When most of us imagine investing in art we normally think of multi-million dollar paintings by Picasso, Van Gogh or Gauguin hanging in the secluded, highly secure mansion of some eccentric billionaire who may or may not be plotting to take over the world. The concept of the fabulously wealthy art connoisseur has been reinforced for decades via movies, novels and countless other works of fiction. An unfortunate side effect of this myth is for art - particularly art for investment purposes - to seem distant and inaccessible. It gives the illusion of art investing as a hobby of the rich and powerful - the sort of hobby an average person could never hope to pursue.
This long-held idea of art belonging solely to the realm of the obscenely wealthy is a complete lie, though. Yes, there are ultra rare and desirable artworks in the world that you and I will never be able to afford. But the vast majority of art and antiques are surprisingly affordable. In fact, one can start investing in art for only a few hundred dollars - and sometimes even less! So how much money does a prudent investor really need to start a serious art or antique collection?
While art can be hideously expensive, this is not the norm. In fact, I would argue that vanishingly few pieces exceed the $10,000 (USD) price point. The bread and butter range, where many dealers and artists do the majority of their business, typically rests in the $250 to $2,500 area. However, even these more modest values might appear intimidating to the aspiring novice collector. Happily, there is fine art available at even lower prices, and I don't mean junk collectibles either. Very high quality antiques that are artistically interesting and sometimes centuries old can be purchased for remarkably little money.
For example, many series of beautiful medieval and ancient coins can be started for a shockingly small investment. Indian Mughal silver rupees are impressively large and seductively exotic silver coins from the 16th and 17th centuries that are often available in excellent condition for less than $100 each. Struck before the birth of Christ, good quality ancient silver denarii of the Roman Republic can be bought for $200 a piece - and occasionally even less!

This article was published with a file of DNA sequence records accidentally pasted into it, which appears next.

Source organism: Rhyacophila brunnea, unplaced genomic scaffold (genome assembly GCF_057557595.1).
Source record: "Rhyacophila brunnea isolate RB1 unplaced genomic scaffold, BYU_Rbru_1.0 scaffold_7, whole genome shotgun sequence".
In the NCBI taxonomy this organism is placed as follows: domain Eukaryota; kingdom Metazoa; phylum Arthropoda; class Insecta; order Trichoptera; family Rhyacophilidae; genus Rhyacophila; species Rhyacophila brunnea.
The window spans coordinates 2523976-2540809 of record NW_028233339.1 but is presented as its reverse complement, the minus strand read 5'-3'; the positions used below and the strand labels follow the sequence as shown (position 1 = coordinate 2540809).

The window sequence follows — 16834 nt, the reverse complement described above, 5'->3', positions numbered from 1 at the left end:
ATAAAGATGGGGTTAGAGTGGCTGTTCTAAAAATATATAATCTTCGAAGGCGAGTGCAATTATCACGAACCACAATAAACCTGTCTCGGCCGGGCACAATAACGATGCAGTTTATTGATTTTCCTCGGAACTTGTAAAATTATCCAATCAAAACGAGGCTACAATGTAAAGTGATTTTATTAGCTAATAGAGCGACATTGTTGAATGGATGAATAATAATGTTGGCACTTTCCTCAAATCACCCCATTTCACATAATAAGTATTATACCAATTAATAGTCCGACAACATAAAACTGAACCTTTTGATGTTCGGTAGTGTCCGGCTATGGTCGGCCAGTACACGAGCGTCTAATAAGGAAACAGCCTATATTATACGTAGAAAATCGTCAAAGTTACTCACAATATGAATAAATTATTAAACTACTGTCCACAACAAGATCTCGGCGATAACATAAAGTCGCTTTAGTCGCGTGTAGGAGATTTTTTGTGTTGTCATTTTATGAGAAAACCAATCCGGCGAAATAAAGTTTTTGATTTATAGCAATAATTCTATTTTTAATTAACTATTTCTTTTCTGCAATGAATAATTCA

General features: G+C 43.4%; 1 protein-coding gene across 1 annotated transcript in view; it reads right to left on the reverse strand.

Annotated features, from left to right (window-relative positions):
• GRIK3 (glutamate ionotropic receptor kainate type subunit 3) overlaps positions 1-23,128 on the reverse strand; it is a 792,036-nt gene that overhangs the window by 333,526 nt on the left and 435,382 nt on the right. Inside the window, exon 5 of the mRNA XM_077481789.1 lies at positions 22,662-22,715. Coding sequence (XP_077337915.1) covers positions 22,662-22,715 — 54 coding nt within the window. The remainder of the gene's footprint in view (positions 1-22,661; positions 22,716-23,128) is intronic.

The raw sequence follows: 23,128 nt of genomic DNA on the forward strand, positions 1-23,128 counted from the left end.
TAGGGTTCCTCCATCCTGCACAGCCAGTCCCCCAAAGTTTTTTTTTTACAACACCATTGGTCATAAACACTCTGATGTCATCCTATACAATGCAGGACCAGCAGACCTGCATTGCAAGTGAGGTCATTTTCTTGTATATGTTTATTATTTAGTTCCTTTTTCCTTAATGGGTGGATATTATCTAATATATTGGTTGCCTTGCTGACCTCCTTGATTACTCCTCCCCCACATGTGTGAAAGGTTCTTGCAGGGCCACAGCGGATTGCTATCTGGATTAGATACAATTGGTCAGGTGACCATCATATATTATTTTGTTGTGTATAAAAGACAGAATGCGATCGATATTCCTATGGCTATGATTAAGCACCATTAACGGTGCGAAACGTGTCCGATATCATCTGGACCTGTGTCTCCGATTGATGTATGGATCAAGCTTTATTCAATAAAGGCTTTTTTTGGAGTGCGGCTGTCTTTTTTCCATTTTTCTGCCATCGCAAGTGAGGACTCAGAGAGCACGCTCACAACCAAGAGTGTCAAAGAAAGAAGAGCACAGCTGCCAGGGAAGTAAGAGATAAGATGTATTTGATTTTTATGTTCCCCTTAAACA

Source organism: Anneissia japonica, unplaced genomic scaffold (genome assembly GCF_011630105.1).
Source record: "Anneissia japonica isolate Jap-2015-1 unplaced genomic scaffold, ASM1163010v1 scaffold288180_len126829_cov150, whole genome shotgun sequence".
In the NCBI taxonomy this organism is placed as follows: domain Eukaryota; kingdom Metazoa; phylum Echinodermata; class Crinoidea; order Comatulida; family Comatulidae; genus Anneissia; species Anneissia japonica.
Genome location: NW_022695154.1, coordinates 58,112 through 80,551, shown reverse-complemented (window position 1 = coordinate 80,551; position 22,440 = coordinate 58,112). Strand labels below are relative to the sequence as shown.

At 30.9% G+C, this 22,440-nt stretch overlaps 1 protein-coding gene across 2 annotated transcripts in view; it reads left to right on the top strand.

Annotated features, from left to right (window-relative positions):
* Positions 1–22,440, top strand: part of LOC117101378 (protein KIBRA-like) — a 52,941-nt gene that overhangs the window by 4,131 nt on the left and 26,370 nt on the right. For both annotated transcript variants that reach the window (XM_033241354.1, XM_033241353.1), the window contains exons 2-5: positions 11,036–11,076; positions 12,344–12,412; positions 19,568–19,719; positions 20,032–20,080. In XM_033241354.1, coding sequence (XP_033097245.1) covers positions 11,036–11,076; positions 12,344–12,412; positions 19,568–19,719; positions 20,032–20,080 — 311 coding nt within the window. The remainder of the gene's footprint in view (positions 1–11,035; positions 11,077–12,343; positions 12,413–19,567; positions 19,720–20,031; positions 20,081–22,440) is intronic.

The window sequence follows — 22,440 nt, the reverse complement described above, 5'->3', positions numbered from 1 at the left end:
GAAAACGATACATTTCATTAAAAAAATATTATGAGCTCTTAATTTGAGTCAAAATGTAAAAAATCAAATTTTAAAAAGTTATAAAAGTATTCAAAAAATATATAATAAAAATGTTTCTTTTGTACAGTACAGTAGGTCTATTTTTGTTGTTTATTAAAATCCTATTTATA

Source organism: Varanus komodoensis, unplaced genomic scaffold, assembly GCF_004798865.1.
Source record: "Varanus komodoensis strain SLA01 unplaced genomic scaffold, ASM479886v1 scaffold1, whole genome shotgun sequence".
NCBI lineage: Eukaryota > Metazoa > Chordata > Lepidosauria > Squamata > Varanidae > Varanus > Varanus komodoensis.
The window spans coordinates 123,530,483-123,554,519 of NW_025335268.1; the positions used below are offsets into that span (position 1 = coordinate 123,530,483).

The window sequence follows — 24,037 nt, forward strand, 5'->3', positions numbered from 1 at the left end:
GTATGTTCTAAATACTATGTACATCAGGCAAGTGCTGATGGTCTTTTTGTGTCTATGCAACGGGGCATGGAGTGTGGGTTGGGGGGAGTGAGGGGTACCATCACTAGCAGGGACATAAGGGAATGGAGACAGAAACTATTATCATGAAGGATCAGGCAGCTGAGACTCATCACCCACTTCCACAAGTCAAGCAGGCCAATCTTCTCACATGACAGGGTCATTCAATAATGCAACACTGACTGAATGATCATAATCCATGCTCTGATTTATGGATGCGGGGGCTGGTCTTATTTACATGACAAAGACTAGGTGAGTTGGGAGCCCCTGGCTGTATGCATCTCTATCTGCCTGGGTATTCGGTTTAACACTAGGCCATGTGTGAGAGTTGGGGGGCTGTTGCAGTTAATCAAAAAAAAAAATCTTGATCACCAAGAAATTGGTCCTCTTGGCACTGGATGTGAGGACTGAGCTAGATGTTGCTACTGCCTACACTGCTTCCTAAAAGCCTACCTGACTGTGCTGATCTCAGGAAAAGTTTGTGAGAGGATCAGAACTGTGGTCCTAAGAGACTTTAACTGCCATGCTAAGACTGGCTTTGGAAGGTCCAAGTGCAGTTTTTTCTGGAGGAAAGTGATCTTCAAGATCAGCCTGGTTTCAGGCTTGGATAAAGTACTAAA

Ancient Silver Denarii from the Roman Republic
Vintage fountain pens are another area where a decidedly modest investment can net choice specimens. Many fine examples of World War II or Mid-Century era Parker, Sheaffer and Wahl-Eversharp fountain pens are commonly less than $100 each. These stunning pens prominently display the characteristic zeitgeist and style of their age - a must for any desirable work of art. Some of them even come with their original cases, a factor that greatly enhances desirability.
Silver liquor labels - indispensable for a well appointed liquor cabinet - are another great example of antiques that can be surprisingly inexpensive. During the 18th, 19th and 20th centuries, wealthy British families hung these solid sterling silver objets d'art on wine, rum, sherry and whiskey bottles (among others) for identification purposes. Prices are modest, given their tremendous beauty and history, with wonderful specimens readily available for just over $100 a piece.
Vintage Sterling Silver Liquor Labels
While I've only touched on a few different examples, there are many more artworks available for only $100 or a bit more. There is no need to be intimidated by the world of fine art and antiques. There are styles, sizes and price ranges to fit every imaginable palate. The only requirements before you start investing in art are to have a few hundred extra dollars and the desire to learn about the most gorgeous and overlooked parts of the art market. There really is something for everyone in the world of art and antiques and the price of admission is oftentimes only a $100 bill.